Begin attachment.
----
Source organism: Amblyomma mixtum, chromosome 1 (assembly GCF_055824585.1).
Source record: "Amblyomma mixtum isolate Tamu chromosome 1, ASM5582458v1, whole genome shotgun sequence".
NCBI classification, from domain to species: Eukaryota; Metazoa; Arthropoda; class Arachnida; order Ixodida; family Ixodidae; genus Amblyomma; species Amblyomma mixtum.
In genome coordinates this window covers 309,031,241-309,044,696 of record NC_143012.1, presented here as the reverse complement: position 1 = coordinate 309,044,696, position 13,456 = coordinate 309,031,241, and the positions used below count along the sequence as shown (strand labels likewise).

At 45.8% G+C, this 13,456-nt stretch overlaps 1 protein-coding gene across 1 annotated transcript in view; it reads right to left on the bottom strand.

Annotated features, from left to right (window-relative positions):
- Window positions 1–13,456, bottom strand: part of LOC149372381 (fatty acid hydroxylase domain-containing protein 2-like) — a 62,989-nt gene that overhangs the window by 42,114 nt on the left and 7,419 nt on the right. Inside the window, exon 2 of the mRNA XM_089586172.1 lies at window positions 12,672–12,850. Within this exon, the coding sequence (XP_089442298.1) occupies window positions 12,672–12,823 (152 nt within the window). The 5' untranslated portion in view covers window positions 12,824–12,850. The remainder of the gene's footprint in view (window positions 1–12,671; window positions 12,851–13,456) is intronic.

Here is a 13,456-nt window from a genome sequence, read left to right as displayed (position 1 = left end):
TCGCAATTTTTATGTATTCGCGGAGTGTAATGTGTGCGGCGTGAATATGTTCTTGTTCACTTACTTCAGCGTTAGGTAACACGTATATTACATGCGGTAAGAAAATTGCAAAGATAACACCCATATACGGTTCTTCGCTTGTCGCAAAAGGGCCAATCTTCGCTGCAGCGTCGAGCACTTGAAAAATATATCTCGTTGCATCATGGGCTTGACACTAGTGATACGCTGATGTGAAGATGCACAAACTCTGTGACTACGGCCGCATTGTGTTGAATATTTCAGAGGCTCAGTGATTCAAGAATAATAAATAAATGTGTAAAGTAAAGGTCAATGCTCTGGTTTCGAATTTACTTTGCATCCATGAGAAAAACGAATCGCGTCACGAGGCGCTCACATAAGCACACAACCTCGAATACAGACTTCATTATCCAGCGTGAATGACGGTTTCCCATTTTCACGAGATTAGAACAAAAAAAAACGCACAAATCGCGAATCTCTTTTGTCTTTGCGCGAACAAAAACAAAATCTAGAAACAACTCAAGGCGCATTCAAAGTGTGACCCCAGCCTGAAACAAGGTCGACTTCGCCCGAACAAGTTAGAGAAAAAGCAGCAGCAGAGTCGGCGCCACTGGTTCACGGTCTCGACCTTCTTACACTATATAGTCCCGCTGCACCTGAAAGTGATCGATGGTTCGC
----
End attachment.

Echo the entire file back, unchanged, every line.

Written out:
Source organism: Amblyomma mixtum, chromosome 1 (assembly GCF_055824585.1).
Source record: "Amblyomma mixtum isolate Tamu chromosome 1, ASM5582458v1, whole genome shotgun sequence".
NCBI classification, from domain to species: Eukaryota; Metazoa; Arthropoda; class Arachnida; order Ixodida; family Ixodidae; genus Amblyomma; species Amblyomma mixtum.
In genome coordinates this window covers 309,031,241-309,044,696 of record NC_143012.1, presented here as the reverse complement: position 1 = coordinate 309,044,696, position 13,456 = coordinate 309,031,241, and the positions used below count along the sequence as shown (strand labels likewise).

At 45.8% G+C, this 13,456-nt stretch overlaps 1 protein-coding gene across 1 annotated transcript in view; it reads right to left on the bottom strand.

Annotated features, from left to right (window-relative positions):
- Window positions 1–13,456, bottom strand: part of LOC149372381 (fatty acid hydroxylase domain-containing protein 2-like) — a 62,989-nt gene that overhangs the window by 42,114 nt on the left and 7,419 nt on the right. Inside the window, exon 2 of the mRNA XM_089586172.1 lies at window positions 12,672–12,850. Within this exon, the coding sequence (XP_089442298.1) occupies window positions 12,672–12,823 (152 nt within the window). The 5' untranslated portion in view covers window positions 12,824–12,850. The remainder of the gene's footprint in view (window positions 1–12,671; window positions 12,851–13,456) is intronic.

Here is a 13,456-nt window from a genome sequence, read left to right as displayed (position 1 = left end):
TCGCAATTTTTATGTATTCGCGGAGTGTAATGTGTGCGGCGTGAATATGTTCTTGTTCACTTACTTCAGCGTTAGGTAACACGTATATTACATGCGGTAAGAAAATTGCAAAGATAACACCCATATACGGTTCTTCGCTTGTCGCAAAAGGGCCAATCTTCGCTGCAGCGTCGAGCACTTGAAAAATATATCTCGTTGCATCATGGGCTTGACACTAGTGATACGCTGATGTGAAGATGCACAAACTCTGTGACTACGGCCGCATTGTGTTGAATATTTCAGAGGCTCAGTGATTCAAGAATAATAAATAAATGTGTAAAGTAAAGGTCAATGCTCTGGTTTCGAATTTACTTTGCATCCATGAGAAAAACGAATCGCGTCACGAGGCGCTCACATAAGCACACAACCTCGAATACAGACTTCATTATCCAGCGTGAATGACGGTTTCCCATTTTCACGAGATTAGAACAAAAAAAAACGCACAAATCGCGAATCTCTTTTGTCTTTGCGCGAACAAAAACAAAATCTAGAAACAACTCAAGGCGCATTCAAAGTGTGACCCCAGCCTGAAACAAGGTCGACTTCGCCCGAACAAGTTAGAGAAAAAGCAGCAGCAGAGTCGGCGCCACTGGTTCACGGTCTCGACCTTCTTACACTATATAGTCCCGCTGCACCTGAAAGTGATCGATGGTTCGC